6. What a billable hour really means to a lawyer

Speaking of doing what you do best, we’ve learned that many professionals wish they had more time to focus on their work.

It’s more difficult than ever for attorneys, for instance, to balance productivity with daily tasks. The result: only 2.5 hours billed in a typical 8-hour workday. By minimizing distractions and allowing them to stay focused on the task at hand, we’ve been able to help attorneys and other legal professionals grow their business while strengthening their relationships with their clients.

In the words of one of our customers, attorney Diane Haar:

“Ruby's extended hours translated into a boom for my business. I did not realize how many potential clients moved on to someone else when they got my after-hours voicemail. Now with Ruby on the line, even if I cannot pick up, many more potential clients are sticking around to become actual clients.”

7. The amount of money a single new customer can bring for a home services business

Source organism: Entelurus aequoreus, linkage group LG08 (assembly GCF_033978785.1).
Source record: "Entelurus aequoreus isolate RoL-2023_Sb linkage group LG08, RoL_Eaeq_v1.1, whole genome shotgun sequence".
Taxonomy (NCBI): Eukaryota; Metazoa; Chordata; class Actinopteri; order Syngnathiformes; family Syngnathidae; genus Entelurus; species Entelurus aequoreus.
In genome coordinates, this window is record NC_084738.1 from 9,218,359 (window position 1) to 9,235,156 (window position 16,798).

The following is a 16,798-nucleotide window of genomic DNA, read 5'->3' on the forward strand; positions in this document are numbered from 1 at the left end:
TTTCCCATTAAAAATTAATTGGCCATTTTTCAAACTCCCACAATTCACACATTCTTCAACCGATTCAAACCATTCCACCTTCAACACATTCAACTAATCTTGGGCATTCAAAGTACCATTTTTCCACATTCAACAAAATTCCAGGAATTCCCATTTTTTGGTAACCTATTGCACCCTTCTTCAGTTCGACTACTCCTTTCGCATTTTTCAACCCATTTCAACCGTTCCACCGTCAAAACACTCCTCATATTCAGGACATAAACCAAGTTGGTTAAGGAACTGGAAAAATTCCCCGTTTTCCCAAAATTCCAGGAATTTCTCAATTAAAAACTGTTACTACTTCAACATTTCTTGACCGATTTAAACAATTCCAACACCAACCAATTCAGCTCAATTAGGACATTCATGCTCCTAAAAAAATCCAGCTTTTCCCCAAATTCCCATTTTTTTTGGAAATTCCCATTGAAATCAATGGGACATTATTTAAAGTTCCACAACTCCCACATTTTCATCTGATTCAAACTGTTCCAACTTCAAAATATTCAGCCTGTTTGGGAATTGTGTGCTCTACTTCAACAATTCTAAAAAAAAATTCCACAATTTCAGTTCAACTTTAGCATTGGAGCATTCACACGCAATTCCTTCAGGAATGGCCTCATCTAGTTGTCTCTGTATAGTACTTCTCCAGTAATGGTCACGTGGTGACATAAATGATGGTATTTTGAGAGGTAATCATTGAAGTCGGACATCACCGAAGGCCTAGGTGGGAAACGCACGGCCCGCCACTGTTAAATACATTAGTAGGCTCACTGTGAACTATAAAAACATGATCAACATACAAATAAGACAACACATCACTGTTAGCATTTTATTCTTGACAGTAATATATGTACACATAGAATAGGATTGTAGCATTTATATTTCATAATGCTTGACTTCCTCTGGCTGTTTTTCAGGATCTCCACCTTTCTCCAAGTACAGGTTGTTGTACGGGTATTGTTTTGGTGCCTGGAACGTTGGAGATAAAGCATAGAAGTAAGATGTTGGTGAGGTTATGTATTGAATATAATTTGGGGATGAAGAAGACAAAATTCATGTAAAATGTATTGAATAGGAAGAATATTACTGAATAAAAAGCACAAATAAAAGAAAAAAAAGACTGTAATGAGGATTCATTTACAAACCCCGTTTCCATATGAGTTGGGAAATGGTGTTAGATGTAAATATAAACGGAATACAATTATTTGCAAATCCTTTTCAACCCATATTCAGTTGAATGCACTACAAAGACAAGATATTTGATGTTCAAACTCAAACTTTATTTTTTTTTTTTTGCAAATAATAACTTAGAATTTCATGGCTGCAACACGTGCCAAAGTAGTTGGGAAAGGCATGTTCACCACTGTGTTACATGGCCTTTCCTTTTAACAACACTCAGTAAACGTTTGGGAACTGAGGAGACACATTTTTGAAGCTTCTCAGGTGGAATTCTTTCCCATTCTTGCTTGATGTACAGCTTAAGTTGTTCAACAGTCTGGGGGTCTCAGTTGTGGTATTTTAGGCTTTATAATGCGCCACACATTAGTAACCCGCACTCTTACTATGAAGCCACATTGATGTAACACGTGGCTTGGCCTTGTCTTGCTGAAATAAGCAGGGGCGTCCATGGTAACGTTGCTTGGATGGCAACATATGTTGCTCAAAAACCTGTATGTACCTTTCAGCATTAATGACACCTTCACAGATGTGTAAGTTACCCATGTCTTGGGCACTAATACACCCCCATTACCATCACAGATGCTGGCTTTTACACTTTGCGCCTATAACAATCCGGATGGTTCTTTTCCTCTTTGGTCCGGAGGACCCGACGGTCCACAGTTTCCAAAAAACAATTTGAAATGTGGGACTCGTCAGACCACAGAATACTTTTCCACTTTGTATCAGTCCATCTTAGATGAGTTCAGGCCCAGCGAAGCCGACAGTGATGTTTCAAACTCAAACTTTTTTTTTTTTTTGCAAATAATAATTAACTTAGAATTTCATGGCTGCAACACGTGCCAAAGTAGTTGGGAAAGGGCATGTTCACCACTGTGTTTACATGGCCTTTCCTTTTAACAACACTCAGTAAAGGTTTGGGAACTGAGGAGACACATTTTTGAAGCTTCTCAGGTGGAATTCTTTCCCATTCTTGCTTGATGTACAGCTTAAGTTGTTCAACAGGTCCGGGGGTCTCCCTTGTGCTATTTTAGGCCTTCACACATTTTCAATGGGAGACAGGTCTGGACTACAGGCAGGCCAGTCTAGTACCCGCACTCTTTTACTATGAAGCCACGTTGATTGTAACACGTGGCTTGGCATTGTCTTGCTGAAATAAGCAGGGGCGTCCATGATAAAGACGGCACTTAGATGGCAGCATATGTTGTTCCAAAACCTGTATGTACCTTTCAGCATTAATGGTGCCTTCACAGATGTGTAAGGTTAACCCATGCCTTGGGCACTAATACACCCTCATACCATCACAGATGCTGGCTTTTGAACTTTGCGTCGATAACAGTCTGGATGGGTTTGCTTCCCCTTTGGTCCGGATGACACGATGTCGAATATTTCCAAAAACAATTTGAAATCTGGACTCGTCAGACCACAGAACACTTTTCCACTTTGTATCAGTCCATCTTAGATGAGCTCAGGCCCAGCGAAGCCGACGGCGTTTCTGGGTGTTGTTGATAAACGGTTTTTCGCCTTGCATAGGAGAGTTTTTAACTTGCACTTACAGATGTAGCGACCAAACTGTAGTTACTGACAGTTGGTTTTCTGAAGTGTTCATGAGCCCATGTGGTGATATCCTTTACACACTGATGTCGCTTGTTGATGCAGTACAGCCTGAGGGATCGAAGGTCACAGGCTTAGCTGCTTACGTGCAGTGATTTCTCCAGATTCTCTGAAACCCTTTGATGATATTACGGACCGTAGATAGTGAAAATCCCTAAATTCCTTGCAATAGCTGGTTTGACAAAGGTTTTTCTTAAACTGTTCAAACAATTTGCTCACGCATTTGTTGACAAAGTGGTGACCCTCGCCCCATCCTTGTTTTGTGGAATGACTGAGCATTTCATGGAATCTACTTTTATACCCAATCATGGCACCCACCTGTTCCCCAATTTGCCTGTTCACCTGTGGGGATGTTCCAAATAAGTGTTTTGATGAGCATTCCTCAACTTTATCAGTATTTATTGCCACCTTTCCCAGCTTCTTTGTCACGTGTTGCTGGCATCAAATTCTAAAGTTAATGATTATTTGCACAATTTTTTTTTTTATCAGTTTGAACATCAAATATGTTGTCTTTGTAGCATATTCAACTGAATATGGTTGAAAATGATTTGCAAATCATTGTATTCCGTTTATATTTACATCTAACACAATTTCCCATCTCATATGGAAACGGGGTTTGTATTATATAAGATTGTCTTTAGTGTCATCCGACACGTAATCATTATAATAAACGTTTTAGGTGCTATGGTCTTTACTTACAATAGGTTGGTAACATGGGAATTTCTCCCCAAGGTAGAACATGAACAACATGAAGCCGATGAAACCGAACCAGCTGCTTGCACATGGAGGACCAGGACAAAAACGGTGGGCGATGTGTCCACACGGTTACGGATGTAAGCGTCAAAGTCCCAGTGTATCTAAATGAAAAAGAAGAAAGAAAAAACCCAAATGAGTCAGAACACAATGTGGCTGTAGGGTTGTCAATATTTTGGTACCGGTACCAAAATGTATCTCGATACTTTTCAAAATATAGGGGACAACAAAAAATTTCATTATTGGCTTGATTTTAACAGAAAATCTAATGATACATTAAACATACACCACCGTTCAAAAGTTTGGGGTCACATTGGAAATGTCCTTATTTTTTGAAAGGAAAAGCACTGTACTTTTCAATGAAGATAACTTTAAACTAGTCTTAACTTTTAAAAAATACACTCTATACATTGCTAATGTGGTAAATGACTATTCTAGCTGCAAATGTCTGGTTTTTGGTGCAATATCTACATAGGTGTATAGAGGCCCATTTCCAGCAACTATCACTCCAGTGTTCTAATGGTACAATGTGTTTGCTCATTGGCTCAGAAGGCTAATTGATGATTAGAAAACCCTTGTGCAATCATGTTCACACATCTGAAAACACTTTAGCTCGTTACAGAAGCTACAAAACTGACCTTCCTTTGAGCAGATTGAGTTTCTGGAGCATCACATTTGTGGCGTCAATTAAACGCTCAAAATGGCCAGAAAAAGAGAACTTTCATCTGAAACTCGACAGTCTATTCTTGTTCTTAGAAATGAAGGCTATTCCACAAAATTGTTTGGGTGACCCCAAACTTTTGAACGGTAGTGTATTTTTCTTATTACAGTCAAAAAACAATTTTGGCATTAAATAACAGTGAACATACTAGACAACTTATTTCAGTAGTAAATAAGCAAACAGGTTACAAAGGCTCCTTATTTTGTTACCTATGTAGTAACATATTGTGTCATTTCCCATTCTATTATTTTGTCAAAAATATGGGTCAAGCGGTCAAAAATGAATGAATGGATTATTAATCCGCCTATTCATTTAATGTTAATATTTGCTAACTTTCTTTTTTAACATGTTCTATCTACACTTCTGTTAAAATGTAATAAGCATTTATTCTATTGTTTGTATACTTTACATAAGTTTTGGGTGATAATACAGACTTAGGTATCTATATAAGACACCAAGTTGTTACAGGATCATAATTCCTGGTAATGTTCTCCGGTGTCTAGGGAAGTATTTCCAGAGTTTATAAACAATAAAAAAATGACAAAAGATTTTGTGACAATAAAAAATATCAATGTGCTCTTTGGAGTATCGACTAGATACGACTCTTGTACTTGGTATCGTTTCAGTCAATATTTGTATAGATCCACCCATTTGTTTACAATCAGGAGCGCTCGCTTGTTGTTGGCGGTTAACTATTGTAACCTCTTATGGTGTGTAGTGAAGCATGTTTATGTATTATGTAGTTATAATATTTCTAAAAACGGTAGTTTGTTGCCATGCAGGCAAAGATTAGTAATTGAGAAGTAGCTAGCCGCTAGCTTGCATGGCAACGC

Did you know that using virtual receptionists to capture opportunities 24/7 can boost a roofer’s bottom line by $17,989 per year?

How about $24,261 for a plumber?

Every single lead matters. Seriously. Take it from our customers:

“Ruby’s receptionists answer the phone as if they are in our office. Customers have no idea it’s an answering service! It has saved us time; we don’t miss any new potential customer calls. Communication with our current customers is very important and they want to speak to a human being when they call. We’re very happy with the service.”

See how much your business could stand to earn by taking on more projects.

8. The many ways live chat can grow a business

These days, a business’s online presence is its new front door. After years as a company focusing solely on answering calls, we introduced live chat in 2019, and we’ve seen firsthand how powerful multichannel communication can be for businesses.

Why is live chat important? Because these days, when people are conditioned to use technology to communicate, it’s crucial that your website provides the right experience.

Live chat makes it easy for them to connect with a friendly professional at the touch of a button—someone who can answer their questions while collecting information and representing your brand.